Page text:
Cutting emissions in the industry sector in four steps
In what way could the recognition of the Carbon footprint lead to a cut in greenhouse gas emissions without suffering financially?
Nowadays, climate change has become a hot item. The consequences of this phenomenon start to become visible, with huge damages from flooding and other extreme weather events. A huge increase in economic losses occurred. In 1950 the direct losses were ‘only’$10 billion compared to more than $180 billion in 2005 (see exhibit 1). These losses indirectly and partly arose because of the increase carbon dioxide in the atmosphere. Since 1970, the amount of carbon dioxide increased heavily. As a result, climate is changing. Governments try to set policies in order to stabilize emissions, for example through the carbon footprint introduced for organizations. The private sector tends to be unhappy about these policies, because they think that the new rules cause a decrease in economic growth and therefore a loss of profit. But is this really the case?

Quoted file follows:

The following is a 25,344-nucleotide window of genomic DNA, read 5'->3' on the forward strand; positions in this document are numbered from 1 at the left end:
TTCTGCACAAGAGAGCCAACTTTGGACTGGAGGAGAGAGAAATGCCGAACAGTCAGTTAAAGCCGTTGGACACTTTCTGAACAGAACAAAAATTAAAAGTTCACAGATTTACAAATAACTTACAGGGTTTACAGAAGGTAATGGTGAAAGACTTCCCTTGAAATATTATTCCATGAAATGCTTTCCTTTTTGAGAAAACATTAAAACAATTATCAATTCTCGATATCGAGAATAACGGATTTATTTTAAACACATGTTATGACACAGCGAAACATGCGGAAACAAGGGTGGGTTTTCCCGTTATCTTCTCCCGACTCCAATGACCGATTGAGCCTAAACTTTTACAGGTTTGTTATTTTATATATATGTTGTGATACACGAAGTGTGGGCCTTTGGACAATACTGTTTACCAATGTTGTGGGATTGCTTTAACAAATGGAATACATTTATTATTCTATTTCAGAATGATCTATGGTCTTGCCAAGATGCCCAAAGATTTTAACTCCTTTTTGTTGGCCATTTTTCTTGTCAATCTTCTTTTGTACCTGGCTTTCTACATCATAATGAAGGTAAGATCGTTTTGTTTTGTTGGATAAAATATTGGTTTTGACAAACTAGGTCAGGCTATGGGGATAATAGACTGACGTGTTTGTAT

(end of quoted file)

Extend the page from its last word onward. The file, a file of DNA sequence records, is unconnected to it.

Exhibit 1. Historical damages extreme weather events 1950 - 2005
Wiedmann & Minx (2007) define the carbon footprint as ‘a measure of the exclusive total amount of carbon dioxide emissions that is directly and indirectly caused by an activity or is accumulated over the life stages of a product’ (Wiedmann and Minx, 2007, pg. 4). In the Netherlands, there are just two organizations of the 27 biggest organizations which have developed such a carbon footprint. This is remarkable, since Dutch companies performed well on the Dow Jones Sustainability Index. This index is an international measurement method of social responsible performance of businesses.
To stabilize and cut emissions in the future, a strong international governmental policy is needed. This policy should be supported by all developed countries and memberships of the Kyoto-Protocol. Important emitters, such as the United States, China, India...